WEST NEWBURY — A plan to build a boardwalk and bridge along the 129-acre Riverbend Trail network behind Page Elementary School is one step closer to becoming a reality.
The project, proposed by the Open Space Committee, cleared an all-important hurdle when it received support last week from the Community Preservation Act Committee, the panel that oversees use of the town’s CPA account. The application seeks $40,100 in CPA funds for the project with an additional $3,720 to install crushed stone on portions of the Myopia and Riverbend Trails to be funded privately.
That’s particularly good news for Page School sixth-graders who tapped the site near the Indian River as a backyard resource this year in order to participate in a place-based learning program sponsored by the National Parks Service. The sixth-grade teaching team reports that the program was so successful they plan to expand it next year.
As part of the funding process for use of CPA money, the CPC must first deem a project qualified, and then approve an application for use of the money before the request can be brought to a final vote at Town Meeting. Selectmen had OK’d inclusion of the OSC request on a warrant for a Special Town Meeting that is typically held in conjunction with the Annual Town Meeting each April, but their approval was contingent upon CPC approval.
Communities that adopt the CPA are able to raise funds through a tax surcharge dedicated for open space preservation, preservation of historic resources, development of affordable housing and the acquisition and development of outdoor recreational facilities. In this case, the OSC request was deemed eligible for use of open space and recreation funds or historical preservation money, since the site on which the school is located was deemed to have unique historical significance to the town by the Historical Commission. An application for $14,500 to repair the Mill Pond Recreation Building’s roof was approved by the CPC for the same reasons.
The OSC intends to partner with the Essex County Trails Association and local volunteers to construct the 50-foot boardwalk and 40-foot bridge. The boardwalk, which connects to a network of trails completed in 2012 known as “the Riverbend West” area, will be located on a trail easement off Coffin Street.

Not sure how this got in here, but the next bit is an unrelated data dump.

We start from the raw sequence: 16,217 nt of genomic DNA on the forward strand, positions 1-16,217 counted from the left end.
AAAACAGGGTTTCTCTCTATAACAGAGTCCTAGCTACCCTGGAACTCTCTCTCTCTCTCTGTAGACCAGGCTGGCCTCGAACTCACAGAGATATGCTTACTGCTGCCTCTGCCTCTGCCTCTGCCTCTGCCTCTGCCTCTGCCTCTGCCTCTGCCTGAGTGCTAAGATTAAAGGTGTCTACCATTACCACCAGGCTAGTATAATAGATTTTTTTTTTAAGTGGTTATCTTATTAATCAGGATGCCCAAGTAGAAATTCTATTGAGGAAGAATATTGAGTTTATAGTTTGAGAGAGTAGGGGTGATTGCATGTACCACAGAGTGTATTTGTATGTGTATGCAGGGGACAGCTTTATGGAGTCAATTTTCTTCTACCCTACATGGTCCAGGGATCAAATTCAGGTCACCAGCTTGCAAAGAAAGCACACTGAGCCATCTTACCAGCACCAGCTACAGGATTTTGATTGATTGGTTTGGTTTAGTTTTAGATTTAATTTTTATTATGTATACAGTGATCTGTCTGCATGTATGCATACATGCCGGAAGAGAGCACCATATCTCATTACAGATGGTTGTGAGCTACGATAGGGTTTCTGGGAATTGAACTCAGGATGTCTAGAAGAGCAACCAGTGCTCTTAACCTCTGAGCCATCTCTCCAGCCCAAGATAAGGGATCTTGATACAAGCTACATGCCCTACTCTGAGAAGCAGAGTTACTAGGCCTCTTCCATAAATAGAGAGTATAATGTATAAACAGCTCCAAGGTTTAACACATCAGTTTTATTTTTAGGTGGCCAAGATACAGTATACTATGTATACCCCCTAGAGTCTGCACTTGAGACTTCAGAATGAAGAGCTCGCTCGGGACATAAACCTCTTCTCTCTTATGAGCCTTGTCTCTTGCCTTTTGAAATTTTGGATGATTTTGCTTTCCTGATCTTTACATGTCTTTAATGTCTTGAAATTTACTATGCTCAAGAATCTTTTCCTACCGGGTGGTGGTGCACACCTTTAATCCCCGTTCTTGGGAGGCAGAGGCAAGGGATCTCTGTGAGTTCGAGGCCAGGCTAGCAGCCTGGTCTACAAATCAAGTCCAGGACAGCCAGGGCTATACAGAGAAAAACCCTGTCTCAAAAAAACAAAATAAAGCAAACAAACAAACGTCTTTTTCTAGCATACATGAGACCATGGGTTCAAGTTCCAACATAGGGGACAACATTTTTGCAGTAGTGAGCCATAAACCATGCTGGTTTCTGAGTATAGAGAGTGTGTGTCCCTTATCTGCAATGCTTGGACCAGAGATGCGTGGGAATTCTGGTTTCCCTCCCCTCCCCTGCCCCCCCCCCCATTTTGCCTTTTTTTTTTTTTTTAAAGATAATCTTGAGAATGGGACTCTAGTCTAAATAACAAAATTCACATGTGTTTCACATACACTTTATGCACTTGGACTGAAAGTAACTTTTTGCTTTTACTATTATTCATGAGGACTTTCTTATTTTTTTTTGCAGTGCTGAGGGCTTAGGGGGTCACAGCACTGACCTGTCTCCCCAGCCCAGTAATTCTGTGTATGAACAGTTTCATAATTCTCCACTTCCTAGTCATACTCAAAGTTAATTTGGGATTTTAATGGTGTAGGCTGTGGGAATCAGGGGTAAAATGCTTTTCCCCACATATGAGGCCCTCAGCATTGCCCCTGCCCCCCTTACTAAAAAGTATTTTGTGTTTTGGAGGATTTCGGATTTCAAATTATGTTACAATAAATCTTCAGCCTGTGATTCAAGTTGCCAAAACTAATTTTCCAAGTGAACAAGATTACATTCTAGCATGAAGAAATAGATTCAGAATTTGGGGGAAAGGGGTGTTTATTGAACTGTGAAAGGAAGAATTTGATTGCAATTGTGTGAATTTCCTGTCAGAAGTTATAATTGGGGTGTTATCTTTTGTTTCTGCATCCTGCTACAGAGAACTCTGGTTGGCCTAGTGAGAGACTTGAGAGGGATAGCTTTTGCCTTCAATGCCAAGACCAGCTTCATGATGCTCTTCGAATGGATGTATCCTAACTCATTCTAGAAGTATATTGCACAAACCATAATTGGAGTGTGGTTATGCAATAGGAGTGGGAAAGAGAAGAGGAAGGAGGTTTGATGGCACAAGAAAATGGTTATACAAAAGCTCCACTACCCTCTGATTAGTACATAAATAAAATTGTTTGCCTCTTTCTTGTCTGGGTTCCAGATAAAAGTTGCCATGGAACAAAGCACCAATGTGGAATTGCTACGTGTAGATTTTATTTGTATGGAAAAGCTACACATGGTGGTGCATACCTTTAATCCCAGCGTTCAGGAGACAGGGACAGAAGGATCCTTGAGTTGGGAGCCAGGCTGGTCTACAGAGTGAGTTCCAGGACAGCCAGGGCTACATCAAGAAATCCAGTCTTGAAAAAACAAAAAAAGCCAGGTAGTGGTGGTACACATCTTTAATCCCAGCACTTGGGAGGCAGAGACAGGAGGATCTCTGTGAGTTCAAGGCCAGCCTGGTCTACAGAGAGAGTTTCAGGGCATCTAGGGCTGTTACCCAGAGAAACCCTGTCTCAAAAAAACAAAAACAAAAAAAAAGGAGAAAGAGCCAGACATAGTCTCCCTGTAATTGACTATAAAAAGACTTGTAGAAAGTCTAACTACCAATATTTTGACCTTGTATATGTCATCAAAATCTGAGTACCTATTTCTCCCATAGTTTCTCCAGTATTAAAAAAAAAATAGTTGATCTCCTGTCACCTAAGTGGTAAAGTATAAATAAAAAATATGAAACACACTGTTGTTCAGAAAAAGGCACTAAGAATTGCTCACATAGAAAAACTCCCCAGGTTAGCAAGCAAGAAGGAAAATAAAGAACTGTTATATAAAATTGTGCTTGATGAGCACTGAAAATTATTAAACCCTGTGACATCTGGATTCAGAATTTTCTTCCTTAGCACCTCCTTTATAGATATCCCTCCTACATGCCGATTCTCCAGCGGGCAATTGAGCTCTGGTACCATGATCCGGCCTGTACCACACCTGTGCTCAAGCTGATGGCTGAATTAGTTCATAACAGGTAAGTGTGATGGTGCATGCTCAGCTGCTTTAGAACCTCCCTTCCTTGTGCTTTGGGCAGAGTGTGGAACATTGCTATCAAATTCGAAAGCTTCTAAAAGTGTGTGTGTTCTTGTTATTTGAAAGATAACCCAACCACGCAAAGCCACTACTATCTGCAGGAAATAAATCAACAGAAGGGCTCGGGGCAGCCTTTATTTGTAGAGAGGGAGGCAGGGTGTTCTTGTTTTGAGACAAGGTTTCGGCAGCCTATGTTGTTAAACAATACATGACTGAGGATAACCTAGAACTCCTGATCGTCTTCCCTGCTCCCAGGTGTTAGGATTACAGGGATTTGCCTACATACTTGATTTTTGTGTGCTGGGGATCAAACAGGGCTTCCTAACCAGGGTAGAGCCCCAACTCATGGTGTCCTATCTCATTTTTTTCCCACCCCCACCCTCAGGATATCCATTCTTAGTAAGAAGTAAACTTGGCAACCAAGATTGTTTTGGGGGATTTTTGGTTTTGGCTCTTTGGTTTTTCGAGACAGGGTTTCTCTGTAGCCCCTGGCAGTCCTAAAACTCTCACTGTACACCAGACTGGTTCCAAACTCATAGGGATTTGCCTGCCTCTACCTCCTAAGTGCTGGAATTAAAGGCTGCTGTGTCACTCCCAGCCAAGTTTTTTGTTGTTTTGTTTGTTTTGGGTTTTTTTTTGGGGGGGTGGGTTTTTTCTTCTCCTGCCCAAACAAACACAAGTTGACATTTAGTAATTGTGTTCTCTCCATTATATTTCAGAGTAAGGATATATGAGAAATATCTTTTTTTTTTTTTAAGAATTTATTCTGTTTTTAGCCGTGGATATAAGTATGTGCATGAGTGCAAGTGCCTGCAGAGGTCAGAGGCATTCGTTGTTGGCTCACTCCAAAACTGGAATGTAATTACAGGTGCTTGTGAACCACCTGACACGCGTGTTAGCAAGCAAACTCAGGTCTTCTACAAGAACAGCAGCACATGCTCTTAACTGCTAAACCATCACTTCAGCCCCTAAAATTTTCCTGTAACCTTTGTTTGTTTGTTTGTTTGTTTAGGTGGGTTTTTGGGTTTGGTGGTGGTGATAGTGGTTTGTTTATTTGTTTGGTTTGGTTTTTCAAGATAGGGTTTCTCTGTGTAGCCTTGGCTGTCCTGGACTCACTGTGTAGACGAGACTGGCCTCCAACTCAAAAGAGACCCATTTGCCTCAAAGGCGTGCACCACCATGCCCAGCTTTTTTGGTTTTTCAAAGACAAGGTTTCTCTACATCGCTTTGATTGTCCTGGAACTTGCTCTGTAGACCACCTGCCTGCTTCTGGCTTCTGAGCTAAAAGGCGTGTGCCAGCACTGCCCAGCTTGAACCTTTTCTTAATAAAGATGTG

The wooden structure will sit 18 inches above ground. Similar to a structure built last summer that connects the Ocean Meadow housing development to a new network of trails off Chase Street, this boardwalk will be strong enough to accommodate horseback riders, the application states. Riverbend is also one of the more popular spots in town for hiking, mountain biking and cross-country skiing.
The proposed bridge will cross the Indian River near the former Pike’s Dam, which separates Riverbend West from the rest of the Riverbend Conservation Area. Originally built for a sawmill in 1706, the scenic site is a popular destination with visitors to the conservation area. The bridge will span 4 to 5 feet above the falls and includes handrails for safety.
Page School sixth-graders have used the trails five times so far, and they plan to return to the area a few more times before the end of the school year, said teacher Brenda Dresser.
“The essence of the project is to get children reconnected with their natural resources in their area,” she explained. Students did data analysis, quadrant set-up, GPS and graphing for math class. For science class they collected and tested water samples, learned to identify flora and fauna, and developed their mapping skills. An old cellar hole on the land became the inspiration for an historical fiction assignment in English class. The kids also tapped their non-fiction writing skills by keep field journals, and for social studies they researched the history of the trails in town.
Dresser said the support of the Open Space Committee and the Public Works Department were integral to the success of the outdoor classroom experience. Members of the land use committee cut tree limbs to clear paths and led history lessons for students, while DPW employees mowed paths to keep the area safe for exploration. “The community involvement with this project has been overwhelming,” said Dresser.
In a letter submitted with the CPA application, the sixth-grade teaching team wholeheartedly supported the proposed improvements, saying the upgrades would give their students better access to the water and allow for further expansion of this cross-curriculum unit.
“There are many opportunities for other classrooms to use these trails, and our hope is that they become more popular with the Page School students, their families and the community,” the team wrote.
The Open Space Committee has been working for years to connect town-owned parcels to create an “emerald necklace” of trails. Its efforts include upgrades to trails at Brake Hill, Mill Pond, Dunn Field, Ocean Meadow and Riverbend West.